I'll never be as interested in comics as I was twenty years ago. There was a time I bought everything on the stands (much of which is still in my attic getting brown and brittle: it might be time to sort through it and hit eBay). These days, I'm much more selective.
You have to be. Batman alone, for instance, carries four monthly titles (about to be five, when the tie-in to his new cartoon show begins) and his "extended family" of books account for four more (not counting peripherals like "Birds of Prey" and numerous limited series). For Superman the corresponding count is 3 and 0, having been scaled back since his supporting cast is not currently considered strong enough to carry their own books.
This also doesn't count team books. Teen Titans (currently a three-title franchise, thanks to their cartoon show and "The Outsiders", which features most of the founding Titans under new names) could be considered a Bat-book, since Robin or Nightwing is the central character in all of them. Justice League (also with a second companion monthly based on the cartoon) features both Superman and Batman.
(I won't even talk about Marvel's EIGHTEEN X-men books.)
But DC's big success story, and it's current best seller, is Superman/Batman. For purposes of editorial jurisdiction, it's considered a Superman book, but Batman drives it, both dramatically and in sales. The fact that it's written by the popular Jeph Loeb doesn't hurt. (I'm dating myself when I wistfully wish that they'd called it "World's Finest", but that's a topic for another day.)
So, how well does it sell? Diamond International (comics distributors) doesn't like to say. Their monthly sales numbers aren't raw sales, but an index of how well a book sells compared to Batman (which is deemed for these purposes to be a rock-hard consistent seller, an assumption that raw numbers, when available, don't seem to justify). That is, Batman's index is always 100: Superman: Birthright's index this month is 49, meaning they sold forty-nine copies of Birthright #12 for every hundred copies of Batman #630. Or, put another way, about one copy for every two.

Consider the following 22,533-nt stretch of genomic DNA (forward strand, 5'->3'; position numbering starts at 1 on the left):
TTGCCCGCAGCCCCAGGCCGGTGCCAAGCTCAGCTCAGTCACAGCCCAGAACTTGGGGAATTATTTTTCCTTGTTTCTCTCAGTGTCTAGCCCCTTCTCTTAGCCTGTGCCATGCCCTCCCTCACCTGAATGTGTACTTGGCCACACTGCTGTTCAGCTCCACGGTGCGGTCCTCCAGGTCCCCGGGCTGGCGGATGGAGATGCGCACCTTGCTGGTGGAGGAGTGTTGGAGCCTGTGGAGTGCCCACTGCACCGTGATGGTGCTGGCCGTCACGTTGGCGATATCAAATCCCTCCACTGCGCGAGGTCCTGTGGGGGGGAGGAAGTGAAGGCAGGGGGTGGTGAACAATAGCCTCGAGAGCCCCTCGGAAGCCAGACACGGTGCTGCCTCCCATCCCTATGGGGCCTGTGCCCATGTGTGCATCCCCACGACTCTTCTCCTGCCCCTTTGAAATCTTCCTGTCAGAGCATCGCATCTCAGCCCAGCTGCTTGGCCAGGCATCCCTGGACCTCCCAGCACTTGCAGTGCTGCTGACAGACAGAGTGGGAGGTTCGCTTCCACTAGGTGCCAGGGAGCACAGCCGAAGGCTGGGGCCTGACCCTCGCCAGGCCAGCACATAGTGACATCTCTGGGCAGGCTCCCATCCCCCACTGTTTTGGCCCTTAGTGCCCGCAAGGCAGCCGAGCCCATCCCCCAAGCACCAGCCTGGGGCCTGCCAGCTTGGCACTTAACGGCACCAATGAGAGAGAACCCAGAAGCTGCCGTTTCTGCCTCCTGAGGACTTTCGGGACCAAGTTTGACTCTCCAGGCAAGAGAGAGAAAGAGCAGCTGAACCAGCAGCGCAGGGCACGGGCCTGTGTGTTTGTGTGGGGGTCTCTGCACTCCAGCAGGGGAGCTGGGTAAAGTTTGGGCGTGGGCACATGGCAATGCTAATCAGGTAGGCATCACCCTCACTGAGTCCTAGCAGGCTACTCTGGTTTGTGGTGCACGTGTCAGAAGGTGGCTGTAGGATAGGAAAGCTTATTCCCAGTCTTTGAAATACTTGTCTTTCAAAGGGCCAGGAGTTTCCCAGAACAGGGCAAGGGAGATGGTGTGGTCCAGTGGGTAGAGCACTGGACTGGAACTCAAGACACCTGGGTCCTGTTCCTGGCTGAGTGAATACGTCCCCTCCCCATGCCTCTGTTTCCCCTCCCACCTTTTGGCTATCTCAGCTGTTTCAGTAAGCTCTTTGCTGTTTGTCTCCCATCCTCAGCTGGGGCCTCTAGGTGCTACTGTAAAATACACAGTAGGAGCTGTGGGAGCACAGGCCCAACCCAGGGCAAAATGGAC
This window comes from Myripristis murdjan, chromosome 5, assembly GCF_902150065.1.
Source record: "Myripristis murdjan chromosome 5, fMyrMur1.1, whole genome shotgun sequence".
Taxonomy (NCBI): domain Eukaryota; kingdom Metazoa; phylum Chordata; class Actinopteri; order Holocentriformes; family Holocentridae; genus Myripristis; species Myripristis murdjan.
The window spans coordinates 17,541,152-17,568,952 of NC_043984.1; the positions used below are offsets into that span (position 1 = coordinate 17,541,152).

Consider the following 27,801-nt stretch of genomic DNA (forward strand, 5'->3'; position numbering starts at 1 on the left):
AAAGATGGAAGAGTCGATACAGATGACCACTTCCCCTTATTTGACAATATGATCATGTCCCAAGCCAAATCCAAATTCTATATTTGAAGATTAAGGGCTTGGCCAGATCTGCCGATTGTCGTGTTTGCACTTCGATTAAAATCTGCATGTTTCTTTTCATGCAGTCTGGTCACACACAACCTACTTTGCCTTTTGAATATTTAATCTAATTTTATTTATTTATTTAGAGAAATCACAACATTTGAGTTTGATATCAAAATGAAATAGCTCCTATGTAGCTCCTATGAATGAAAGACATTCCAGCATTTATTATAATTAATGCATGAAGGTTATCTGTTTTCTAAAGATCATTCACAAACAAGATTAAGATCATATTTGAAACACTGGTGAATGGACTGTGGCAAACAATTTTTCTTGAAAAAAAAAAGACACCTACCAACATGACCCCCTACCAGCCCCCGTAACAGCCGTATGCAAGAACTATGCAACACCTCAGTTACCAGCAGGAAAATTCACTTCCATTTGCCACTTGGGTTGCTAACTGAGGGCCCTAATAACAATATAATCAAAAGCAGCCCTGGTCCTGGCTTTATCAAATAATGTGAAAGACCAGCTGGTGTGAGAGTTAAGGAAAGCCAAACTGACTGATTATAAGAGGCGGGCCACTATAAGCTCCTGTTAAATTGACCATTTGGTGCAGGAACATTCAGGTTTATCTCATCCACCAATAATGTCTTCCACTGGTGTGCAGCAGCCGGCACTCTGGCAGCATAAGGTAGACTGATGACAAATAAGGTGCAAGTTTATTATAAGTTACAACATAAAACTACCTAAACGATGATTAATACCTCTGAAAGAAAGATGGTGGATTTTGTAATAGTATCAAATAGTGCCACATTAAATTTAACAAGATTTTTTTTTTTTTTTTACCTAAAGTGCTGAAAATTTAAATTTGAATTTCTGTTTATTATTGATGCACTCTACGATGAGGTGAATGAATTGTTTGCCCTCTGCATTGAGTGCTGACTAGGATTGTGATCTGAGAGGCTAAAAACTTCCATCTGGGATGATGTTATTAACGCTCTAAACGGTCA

Could this be any more obtuse?
Anyway: Superman/Batman #11's index is 208. (S/B's numbers were always pretty good, but at the moment fan-favorite artist Michael Turner is drawing a six-issue arc featuring the introduction -- re-introduction? return? -- of Kara, the Supergirl from Krypton. I've mentioned it before. It's an eagerly-awaited story, and sales are through the roof.) But how many copies is that, exactly?
Fortunately, you only need hard numbers on one book to throw the whole chart into Excel, crunch the numbers and get sales for the industry. (I shouldn't have to do this. What other industry makes their sales figures so difficult to get?) Equally fortunately, icv2.com has already done this, and Comicon.com has generated sales and trends for DC for the last year (possibly Marvel, too, but I couldn't find that).
Superman/Batman #10 (the most recent for which this calculation has been done) sold an estimated 178,865 copies in its first month of release. Since DC does subsequent printings (Marvel doesn't: that too is a topic for another day), sales can continue past that point, bringing S/B's total to 192,570.
That's a phenomenal number for comic books these days.
Batman sold 72,020: Birthright sold 34,829. Batman Adventures (the cartoon tie-in) sold 12,042. Batman Adventures is #152 of Diamond's top 300 selling comics for the month. Can you imagine what sales must be like for the other 148?
In light of these sales figures, comic books achieve a disproportionate amount of media awareness. There's not a schoolkid anywhere in the country (and not many grown-ups) who doesn't know who Batman is. You'd think these books would be selling in the millions. They once did.
Elsewhere in the AOL empire, TIME magazine's circulation is about 4 million in the US, 5.5 worldwide.